How Long Does Probate Take?

It all depends upon the complexity of a person’s estate, whether there is a valid will, whether the estate exceeds inheritance tax thresholds and other factors. In the simplest cases, grant of probate may be possible in four to six weeks; several months isn’t uncommon, and in the worst cases granting of probate can take years… Here’s a quick guide to how to obtain probate.

How long does probate take with an uncomplicated estate

If an estate is uncomplicated and uncontested, the application for probate (whether by the executor directly or by their professional advisor) often proceeds quickly. Under such circumstances, it’s not unusual for the probate forms to be completed, an interview held with the Probate Registry and the Grant of Representation issued in a month or so (there is no probate time limit for the issue of a grant of representation).

However, various considerations can lead to a lengthening of the process. One of the most important of these is where the value of the estate exceeds the current inheritance tax threshold and an inheritance tax account must be prepared.

Grant of probate where an inheritance tax account is required

The requirement for an Inheritance Tax (IHT) Account is often cause for a prolonged grant of probate process. If the value of an estate is more than the threshold for requiring an IHT account it becomes necessary to check the dates applicable to the death values for the deceased person’s estate.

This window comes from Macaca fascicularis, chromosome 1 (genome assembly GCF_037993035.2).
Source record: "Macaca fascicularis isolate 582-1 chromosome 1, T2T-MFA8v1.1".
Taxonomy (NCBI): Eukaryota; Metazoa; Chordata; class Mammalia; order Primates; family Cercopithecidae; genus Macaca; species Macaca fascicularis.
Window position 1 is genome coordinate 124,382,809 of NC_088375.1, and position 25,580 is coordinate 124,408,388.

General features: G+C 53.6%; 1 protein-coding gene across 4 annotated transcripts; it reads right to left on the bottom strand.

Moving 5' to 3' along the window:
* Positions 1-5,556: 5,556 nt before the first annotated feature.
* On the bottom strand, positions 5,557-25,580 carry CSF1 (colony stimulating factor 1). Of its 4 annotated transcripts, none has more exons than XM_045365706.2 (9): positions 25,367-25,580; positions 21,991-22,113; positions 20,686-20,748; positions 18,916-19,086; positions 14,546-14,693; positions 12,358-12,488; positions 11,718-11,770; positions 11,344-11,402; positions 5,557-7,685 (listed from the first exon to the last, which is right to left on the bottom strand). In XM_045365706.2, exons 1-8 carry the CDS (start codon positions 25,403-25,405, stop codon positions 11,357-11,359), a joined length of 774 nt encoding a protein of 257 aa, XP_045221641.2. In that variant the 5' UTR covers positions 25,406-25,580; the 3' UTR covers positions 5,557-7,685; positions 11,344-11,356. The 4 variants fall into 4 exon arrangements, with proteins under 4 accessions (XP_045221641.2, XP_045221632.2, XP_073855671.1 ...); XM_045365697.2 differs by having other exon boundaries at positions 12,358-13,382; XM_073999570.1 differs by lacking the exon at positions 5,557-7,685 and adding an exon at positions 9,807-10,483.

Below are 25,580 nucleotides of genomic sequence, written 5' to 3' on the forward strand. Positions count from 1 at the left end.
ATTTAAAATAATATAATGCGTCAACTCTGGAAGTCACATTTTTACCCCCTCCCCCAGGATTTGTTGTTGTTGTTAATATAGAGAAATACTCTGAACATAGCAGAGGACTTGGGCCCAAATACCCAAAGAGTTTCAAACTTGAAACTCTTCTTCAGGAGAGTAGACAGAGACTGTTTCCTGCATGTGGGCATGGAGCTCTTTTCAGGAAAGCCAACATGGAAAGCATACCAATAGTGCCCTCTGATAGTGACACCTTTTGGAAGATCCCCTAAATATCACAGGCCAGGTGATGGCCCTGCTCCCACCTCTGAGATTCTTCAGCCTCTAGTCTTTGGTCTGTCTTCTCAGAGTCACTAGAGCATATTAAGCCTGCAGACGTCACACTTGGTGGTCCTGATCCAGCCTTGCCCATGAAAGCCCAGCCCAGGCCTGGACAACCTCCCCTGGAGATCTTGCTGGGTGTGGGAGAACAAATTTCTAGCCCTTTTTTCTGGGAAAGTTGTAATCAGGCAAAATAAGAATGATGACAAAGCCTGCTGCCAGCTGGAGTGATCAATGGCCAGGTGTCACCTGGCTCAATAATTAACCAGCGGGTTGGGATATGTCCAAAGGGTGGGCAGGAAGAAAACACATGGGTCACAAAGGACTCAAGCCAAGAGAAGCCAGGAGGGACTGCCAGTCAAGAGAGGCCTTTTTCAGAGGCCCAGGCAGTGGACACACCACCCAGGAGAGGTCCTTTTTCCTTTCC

Doing this often requires a written valuation for a property or land. Even for one property this will take time; where the deceased owned a large portfolio of land or properties (perhaps they held a rental portfolio) the process will inevitably take much longer.

Where estate assets fall below the IHT threshold, formal valuations may not be required. This simplifies the probate process considerably because the bureaucratic procedures of the banks, building societies and life insurance companies won’t be involved.

Other factors that can prolong probate include the following:

The deceased has made gifts during their lifetime
The deceased is the beneficiary of a trust
The deceased owns a business
Agricultural property is included in the estate
The will is contested

In any of these cases, the help of a specialist in wills and probate will almost certainly be required.

How long does probate take – the practical steps

Several practical steps are required to obtain probate and the issue of a Grant of Representation (where there is a valid will). If there isn’t a will, the process is more complicated and the document awarded is known as Letters of Administration.

Typically, the probate application involves the following:

Preparation of probate forms
Submission of probate forms
Payment of probate fees
Interview with the Probate Registry
Swearing of an oath at the Probate Registry
Issue of a Grant of Representation

Probate records for all such applications (going back to 1858) in England and Wales are held by the Probate Registry. For records before this, The National Archives at Kew in Surrey may be able to help.

Simplify the probate process

Depending on the existence of a will, the size and complexity of the estate, whether the will is contested, and the need for an inheritance tax account, obtaining probate can take anything from a month to a more than a year. One of the actions that can help to simplify the probate process is writing a legal will.

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